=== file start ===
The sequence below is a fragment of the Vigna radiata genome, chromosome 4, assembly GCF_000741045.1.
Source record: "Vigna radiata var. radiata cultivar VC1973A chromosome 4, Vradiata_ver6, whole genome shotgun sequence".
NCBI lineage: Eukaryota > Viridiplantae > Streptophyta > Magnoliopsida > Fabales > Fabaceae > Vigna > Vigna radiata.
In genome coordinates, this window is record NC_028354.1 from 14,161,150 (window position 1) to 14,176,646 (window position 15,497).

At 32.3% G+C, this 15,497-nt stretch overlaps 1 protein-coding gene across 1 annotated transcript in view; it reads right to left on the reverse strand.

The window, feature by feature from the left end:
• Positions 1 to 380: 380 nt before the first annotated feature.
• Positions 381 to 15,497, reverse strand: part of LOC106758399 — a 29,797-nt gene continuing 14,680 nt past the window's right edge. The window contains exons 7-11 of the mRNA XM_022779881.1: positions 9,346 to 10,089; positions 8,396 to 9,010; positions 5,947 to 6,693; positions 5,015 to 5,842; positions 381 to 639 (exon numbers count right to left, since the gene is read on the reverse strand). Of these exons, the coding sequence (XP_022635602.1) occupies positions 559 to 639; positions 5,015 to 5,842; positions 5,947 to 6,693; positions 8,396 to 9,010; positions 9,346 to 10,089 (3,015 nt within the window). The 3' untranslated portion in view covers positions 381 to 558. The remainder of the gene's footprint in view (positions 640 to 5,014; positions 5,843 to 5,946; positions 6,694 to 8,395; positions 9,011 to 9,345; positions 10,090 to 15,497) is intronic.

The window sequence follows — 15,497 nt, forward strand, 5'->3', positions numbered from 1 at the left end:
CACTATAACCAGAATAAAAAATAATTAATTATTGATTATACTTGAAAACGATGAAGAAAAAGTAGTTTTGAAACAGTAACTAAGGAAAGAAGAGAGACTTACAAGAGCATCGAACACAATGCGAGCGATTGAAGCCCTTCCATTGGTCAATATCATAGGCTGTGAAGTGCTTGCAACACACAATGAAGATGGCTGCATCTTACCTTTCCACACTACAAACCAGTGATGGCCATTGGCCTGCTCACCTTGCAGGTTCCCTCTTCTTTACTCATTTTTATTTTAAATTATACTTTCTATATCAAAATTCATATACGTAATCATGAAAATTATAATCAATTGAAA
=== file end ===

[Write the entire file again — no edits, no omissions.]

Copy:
The sequence below is a fragment of the Vigna radiata genome, chromosome 4, assembly GCF_000741045.1.
Source record: "Vigna radiata var. radiata cultivar VC1973A chromosome 4, Vradiata_ver6, whole genome shotgun sequence".
NCBI lineage: Eukaryota > Viridiplantae > Streptophyta > Magnoliopsida > Fabales > Fabaceae > Vigna > Vigna radiata.
In genome coordinates, this window is record NC_028354.1 from 14,161,150 (window position 1) to 14,176,646 (window position 15,497).

At 32.3% G+C, this 15,497-nt stretch overlaps 1 protein-coding gene across 1 annotated transcript in view; it reads right to left on the reverse strand.

The window, feature by feature from the left end:
• Positions 1 to 380: 380 nt before the first annotated feature.
• Positions 381 to 15,497, reverse strand: part of LOC106758399 — a 29,797-nt gene continuing 14,680 nt past the window's right edge. The window contains exons 7-11 of the mRNA XM_022779881.1: positions 9,346 to 10,089; positions 8,396 to 9,010; positions 5,947 to 6,693; positions 5,015 to 5,842; positions 381 to 639 (exon numbers count right to left, since the gene is read on the reverse strand). Of these exons, the coding sequence (XP_022635602.1) occupies positions 559 to 639; positions 5,015 to 5,842; positions 5,947 to 6,693; positions 8,396 to 9,010; positions 9,346 to 10,089 (3,015 nt within the window). The 3' untranslated portion in view covers positions 381 to 558. The remainder of the gene's footprint in view (positions 640 to 5,014; positions 5,843 to 5,946; positions 6,694 to 8,395; positions 9,011 to 9,345; positions 10,090 to 15,497) is intronic.

The window sequence follows — 15,497 nt, forward strand, 5'->3', positions numbered from 1 at the left end:
CACTATAACCAGAATAAAAAATAATTAATTATTGATTATACTTGAAAACGATGAAGAAAAAGTAGTTTTGAAACAGTAACTAAGGAAAGAAGAGAGACTTACAAGAGCATCGAACACAATGCGAGCGATTGAAGCCCTTCCATTGGTCAATATCATAGGCTGTGAAGTGCTTGCAACACACAATGAAGATGGCTGCATCTTACCTTTCCACACTACAAACCAGTGATGGCCATTGGCCTGCTCACCTTGCAGGTTCCCTCTTCTTTACTCATTTTTATTTTAAATTATACTTTCTATATCAAAATTCATATACGTAATCATGAAAATTATAATCAATTGAAA